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I understand that Islam has different ideologies and ways of interpreting the Qur'an, and those people with like views will stay together and call themselves a group.

Though I wonder, why is each group called a sect when that word has a normally negative connotation to it? Is there a historical reason for using the word sect? Why, instead, isn't each group called a denomination? Is that a strictly Christian word or can it be used?

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    This has to be considered an off-topic question that has nothing to do with Islamic issues. Whether sect has a negative meaning or not is just a matter of translation. The Prophet did not use the word "sect" in his Hadith! This site is not concerned about literature. – fatemah3 Jul 30 '14 at 1:57
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It could be surveyed from 2 aspects. Firstly, the word "Sect" has not a negative meaning, or at least its meaning is not negative at using about division of Islam groups. Hence it could not be a problem to use such a word. The meaning of denomination and sect relatively are the same, so, as far as I know, the word "denomination" commonly is used for Christians, but the word sect usually is used for Muslims. Thus we can not say that why they use them like this.

For instance, we have a tradition from the Prophet (pbuh) that mentioned:

After me, my nation(ummah) will be divided into 73sects, and solely one of them will be saved (will go to Jannah).

Accordingly, Prophet Mohammad (pbuh) would not use it if it has a negative connotation. Besides, if occasionally it uses as a negative word (from an sight), then we cannot say that it is absolutely a negative word, can we?

On the other hand, supposedly, if it has not a positive connotation, so it could be related to the issue that most of those sects ( 72 out of 73) are perverse and actually one of them will go to Jannah. As a result the word sect, in the negative case, could be related to the majority not just one.


Source:

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    @ LCIII, I hope my answer be profitable for you. anyhow, you inquired a nice question. well done buddy. – اللهم صل علی محمد و آل محمد Jul 27 '14 at 1:25
  • So I reckon the most significant point is that we ought to strive to find the right sect or denomination (as you said) as I mentioned in my answer that 72 sects are perverse.. – اللهم صل علی محمد و آل محمد Jul 27 '14 at 1:29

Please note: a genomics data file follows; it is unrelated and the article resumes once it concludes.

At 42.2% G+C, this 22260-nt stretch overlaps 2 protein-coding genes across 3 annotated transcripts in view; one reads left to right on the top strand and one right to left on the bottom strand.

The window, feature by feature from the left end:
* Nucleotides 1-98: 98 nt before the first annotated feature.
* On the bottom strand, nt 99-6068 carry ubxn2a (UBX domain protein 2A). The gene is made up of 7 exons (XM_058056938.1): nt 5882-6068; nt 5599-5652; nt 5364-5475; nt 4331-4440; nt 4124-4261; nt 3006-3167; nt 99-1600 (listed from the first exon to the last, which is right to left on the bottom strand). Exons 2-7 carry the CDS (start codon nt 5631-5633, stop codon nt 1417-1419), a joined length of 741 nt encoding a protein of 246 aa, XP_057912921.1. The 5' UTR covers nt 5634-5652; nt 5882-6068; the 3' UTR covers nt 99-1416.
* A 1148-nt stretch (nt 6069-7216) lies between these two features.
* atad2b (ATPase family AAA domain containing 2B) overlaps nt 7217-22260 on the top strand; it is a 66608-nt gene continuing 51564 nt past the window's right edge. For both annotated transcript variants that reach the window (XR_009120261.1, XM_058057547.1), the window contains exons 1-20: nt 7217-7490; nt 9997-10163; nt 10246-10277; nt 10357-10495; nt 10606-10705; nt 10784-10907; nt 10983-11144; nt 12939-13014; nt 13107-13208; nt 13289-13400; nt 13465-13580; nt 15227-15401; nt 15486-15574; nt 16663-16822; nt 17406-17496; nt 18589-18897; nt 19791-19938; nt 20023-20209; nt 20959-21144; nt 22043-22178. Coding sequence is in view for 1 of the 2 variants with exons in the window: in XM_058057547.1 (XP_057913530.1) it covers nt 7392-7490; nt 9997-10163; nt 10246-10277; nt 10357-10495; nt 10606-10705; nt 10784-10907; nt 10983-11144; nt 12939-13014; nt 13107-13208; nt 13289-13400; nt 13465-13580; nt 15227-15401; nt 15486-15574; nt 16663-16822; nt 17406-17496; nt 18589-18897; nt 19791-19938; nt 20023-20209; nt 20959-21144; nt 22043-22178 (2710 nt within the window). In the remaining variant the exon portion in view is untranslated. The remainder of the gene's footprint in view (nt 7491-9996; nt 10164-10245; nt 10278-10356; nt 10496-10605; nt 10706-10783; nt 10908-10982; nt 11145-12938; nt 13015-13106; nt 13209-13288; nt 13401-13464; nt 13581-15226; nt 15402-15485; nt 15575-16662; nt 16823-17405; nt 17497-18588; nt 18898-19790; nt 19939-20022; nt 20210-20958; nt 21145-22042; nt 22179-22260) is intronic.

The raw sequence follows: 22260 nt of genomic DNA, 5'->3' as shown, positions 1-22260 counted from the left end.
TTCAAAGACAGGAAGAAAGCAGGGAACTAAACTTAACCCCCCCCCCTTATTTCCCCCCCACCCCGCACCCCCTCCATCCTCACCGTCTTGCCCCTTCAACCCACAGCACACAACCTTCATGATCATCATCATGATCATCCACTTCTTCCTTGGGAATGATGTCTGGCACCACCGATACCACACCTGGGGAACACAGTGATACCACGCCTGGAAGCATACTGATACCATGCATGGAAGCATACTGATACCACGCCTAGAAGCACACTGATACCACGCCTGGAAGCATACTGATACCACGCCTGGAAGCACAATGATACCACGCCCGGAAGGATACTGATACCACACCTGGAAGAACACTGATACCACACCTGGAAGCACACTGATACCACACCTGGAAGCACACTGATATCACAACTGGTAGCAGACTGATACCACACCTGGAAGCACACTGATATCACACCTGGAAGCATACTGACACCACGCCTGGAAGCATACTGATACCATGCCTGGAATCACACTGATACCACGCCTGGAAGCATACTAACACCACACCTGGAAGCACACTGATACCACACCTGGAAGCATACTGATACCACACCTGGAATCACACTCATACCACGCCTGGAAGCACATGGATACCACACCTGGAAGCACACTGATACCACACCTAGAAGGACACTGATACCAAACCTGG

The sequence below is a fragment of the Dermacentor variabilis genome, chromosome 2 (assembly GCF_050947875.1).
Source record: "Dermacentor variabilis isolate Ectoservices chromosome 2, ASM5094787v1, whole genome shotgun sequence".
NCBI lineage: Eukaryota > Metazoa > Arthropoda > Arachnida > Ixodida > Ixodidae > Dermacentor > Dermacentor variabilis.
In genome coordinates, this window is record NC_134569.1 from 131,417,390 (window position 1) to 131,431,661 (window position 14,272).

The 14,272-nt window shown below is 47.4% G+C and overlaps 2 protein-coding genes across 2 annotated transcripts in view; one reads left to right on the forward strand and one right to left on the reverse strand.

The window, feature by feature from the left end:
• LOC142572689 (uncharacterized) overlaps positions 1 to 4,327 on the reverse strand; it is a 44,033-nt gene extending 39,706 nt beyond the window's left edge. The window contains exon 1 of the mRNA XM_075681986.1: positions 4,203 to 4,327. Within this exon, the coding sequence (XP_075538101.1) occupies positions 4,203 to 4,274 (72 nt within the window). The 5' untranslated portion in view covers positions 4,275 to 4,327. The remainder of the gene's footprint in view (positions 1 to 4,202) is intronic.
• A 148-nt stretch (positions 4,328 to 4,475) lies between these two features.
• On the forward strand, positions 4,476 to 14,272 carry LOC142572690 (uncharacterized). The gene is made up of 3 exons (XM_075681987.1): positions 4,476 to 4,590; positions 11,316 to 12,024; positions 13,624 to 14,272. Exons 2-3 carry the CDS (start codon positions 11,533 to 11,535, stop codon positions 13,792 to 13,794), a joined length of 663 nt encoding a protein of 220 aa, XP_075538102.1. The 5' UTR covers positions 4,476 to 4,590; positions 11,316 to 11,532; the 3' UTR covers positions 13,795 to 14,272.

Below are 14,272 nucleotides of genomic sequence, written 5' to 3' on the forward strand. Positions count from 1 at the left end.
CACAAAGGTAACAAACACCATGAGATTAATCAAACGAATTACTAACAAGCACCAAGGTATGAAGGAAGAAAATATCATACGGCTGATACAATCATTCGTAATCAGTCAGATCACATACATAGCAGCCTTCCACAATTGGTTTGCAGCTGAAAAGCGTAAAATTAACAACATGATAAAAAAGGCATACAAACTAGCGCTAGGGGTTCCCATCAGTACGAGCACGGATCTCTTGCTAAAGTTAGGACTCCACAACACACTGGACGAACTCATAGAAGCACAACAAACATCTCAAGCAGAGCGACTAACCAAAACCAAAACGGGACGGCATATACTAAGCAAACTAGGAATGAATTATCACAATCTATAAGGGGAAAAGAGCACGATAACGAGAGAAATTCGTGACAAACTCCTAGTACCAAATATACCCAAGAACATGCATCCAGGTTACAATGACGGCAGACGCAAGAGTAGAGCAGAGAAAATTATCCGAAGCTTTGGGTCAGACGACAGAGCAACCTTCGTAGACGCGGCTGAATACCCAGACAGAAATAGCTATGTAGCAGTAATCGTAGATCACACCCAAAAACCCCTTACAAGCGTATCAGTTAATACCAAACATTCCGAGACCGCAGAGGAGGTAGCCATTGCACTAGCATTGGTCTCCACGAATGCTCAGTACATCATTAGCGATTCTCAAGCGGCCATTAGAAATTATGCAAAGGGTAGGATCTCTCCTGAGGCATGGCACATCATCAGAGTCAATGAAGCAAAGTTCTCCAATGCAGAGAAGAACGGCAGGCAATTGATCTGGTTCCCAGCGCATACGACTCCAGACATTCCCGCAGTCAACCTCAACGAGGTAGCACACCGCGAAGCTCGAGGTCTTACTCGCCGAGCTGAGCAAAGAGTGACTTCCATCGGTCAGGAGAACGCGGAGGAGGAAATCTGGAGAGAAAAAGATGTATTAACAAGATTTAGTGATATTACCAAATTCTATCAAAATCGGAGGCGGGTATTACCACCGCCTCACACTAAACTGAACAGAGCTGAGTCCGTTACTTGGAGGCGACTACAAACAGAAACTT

• "Accordingly, Prophet Mohammad pbuh would not use it if it has a negative connotation." It does not say "sect" in the Arabic version; that's just the word that translators chose. They could have translated it as "denomination" if they wanted to, right? – Artus Jun 2 '15 at 1:54
  • @Erciyes, this an interesting significant point which you mentioned "that's just the word that translators chose." / Good luck. – اللهم صل علی محمد و آل محمد Jun 2 '15 at 4:58
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The English word "sect" (albeit its negative connotations) is close to the nature of shism in Islam, which explains its predominance in English literature about Islam. A Christian denomination bears the sense of organized religion, i.e. churches sharing organisational structure, authority and processes related to finances and appointment of salaried religious workers etc. It is natural to see churches sharing organizational structure to all share confessions of faith.

All these denominational artifacts are alien concepts in Islam and therefore one cannot use the word "denomination" for an Islamic sect without some serious simplification of its meaning. In everyday speech, sect and denomination are used interchangeably with the former often in negative sense.

On a related note, the lingua francas of Islam have been Arabic and Persian mainly and we find at least two terms: Firqa (literally: group,division) and Mazhab (literally: way). The latter used almost exclusively in a positive (neutral) sense and the former in the pejorative.

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sect - a religious group which has developed from a larger religion and is considered to have extreme or unusual beliefs or customs

denomination - a religious group which has slightly different beliefs from other groups which share the same religion (both are from Cambridge Dictionary)

To your question,

Is that a strictly Christian word or can it be used?

I can simply say to avoid lengthy stuff, Yes, I think it is mostly used in context with Christianity and their groups.

But still, all lies in the difference between "slightly different beliefs" and "extremely different beliefs". Although, Muslims believe in the same God who is unseen above the heavens, but the actions and other notions formed are considered to be "extremely" varying by each other among the groups. e.g. Just Imagine, if there is some group out there who doesn't call Jesus as God like say Unitarians, so you might say, theirs is a 'sect', I don't think it is a denomination. A similar e.g. in Islam would be, the difference of notions between people who consider 'talking to the dead' as an allowed act or not, and thereby considering them as non-believers altogether by either is enough to call them as 'sects'.

Finally, this question belongs to English and/or history and I think it has nothing to do with Islam per se.

May the creator guide us all.

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